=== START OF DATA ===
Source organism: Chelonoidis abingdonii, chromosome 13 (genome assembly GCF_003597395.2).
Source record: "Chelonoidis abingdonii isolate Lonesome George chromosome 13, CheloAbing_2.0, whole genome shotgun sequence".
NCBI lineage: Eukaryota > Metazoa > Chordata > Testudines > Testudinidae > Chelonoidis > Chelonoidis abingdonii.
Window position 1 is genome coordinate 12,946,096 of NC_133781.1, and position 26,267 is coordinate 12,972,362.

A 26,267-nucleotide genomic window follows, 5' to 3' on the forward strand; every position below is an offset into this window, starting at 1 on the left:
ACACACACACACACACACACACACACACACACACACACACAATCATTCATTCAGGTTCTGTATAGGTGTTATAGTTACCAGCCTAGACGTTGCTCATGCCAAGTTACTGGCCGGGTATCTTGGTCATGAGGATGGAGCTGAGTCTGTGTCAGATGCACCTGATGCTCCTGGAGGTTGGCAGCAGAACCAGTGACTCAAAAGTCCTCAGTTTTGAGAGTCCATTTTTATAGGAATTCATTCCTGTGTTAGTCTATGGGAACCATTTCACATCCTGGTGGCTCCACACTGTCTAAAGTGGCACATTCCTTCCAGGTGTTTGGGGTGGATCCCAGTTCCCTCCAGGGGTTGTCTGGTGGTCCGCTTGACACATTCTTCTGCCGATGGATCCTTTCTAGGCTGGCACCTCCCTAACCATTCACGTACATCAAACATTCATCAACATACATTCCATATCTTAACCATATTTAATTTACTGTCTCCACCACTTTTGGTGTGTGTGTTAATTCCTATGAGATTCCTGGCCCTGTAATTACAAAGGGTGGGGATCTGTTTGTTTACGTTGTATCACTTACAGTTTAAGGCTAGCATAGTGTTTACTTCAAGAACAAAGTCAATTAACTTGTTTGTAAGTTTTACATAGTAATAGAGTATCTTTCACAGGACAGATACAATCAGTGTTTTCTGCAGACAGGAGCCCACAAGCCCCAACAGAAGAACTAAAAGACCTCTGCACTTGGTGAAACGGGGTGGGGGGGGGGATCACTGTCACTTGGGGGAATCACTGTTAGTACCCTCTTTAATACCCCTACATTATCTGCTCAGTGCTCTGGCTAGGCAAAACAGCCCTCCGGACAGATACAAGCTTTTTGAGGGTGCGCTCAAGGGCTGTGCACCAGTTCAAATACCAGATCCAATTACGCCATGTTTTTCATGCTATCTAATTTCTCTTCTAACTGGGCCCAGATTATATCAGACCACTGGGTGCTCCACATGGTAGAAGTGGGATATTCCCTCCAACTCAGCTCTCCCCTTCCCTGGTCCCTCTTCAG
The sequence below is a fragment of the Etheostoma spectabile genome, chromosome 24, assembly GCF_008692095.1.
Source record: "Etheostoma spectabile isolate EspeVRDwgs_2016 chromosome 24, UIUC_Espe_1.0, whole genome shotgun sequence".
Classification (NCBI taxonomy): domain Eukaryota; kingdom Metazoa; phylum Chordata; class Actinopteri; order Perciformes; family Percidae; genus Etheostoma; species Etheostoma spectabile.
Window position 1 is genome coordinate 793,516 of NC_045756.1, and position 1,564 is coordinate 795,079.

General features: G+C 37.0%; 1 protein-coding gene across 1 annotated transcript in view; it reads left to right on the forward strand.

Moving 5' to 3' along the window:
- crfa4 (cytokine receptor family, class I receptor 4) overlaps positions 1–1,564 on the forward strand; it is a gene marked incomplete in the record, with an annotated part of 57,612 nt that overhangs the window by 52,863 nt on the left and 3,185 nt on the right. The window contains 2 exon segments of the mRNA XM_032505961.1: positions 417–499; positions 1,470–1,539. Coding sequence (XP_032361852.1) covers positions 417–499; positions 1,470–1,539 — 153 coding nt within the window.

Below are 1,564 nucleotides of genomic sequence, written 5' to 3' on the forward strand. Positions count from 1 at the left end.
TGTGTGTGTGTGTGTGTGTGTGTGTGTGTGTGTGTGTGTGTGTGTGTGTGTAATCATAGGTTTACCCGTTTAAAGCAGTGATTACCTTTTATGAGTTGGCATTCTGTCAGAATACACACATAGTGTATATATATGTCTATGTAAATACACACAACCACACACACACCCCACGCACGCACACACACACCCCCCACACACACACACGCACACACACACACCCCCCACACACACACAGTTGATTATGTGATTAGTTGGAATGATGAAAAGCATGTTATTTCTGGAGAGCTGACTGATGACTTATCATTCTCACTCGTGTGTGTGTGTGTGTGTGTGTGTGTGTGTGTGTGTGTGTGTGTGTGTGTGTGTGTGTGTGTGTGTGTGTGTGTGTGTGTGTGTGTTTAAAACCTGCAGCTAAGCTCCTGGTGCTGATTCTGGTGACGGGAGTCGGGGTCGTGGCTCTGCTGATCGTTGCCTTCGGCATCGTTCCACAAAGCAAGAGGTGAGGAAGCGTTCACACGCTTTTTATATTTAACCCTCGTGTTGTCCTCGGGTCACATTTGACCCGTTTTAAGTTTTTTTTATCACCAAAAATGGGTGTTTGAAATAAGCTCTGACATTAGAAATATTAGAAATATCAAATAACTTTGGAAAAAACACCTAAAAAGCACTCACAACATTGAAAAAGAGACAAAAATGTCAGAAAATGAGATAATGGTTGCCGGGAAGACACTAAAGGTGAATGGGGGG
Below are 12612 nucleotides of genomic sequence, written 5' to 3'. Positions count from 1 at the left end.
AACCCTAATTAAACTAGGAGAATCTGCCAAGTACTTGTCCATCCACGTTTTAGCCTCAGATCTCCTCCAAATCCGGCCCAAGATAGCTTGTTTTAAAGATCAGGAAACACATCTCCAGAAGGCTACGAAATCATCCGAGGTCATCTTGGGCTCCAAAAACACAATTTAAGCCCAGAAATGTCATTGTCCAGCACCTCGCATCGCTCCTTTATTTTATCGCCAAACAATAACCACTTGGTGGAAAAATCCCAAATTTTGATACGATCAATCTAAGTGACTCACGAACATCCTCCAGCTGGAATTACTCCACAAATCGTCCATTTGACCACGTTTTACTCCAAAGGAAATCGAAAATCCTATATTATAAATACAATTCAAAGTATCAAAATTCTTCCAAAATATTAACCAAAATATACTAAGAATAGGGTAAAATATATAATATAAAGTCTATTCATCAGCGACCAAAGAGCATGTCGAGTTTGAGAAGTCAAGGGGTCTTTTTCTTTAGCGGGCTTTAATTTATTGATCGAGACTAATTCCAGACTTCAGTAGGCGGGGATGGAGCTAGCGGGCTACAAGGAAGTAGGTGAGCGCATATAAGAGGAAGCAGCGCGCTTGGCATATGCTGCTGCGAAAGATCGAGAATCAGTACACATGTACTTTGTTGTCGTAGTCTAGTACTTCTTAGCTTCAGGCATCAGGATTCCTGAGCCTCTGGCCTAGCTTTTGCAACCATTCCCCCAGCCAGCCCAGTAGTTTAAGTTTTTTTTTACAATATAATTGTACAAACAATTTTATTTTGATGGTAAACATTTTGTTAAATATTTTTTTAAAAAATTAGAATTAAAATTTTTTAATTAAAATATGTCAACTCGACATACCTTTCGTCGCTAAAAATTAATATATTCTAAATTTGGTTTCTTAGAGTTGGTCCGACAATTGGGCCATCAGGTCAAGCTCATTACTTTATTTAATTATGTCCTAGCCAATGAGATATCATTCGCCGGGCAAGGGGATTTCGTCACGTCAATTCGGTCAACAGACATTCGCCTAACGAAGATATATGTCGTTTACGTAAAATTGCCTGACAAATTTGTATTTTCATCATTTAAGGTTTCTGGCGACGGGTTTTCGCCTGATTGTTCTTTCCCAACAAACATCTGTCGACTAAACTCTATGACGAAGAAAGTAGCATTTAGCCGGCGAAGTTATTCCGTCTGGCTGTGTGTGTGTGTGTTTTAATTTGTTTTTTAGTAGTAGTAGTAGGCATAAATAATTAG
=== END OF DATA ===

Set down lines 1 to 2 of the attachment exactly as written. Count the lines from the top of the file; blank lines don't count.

Source organism: Chelonoidis abingdonii, chromosome 13 (genome assembly GCF_003597395.2).
Source record: "Chelonoidis abingdonii isolate Lonesome George chromosome 13, CheloAbing_2.0, whole genome shotgun sequence".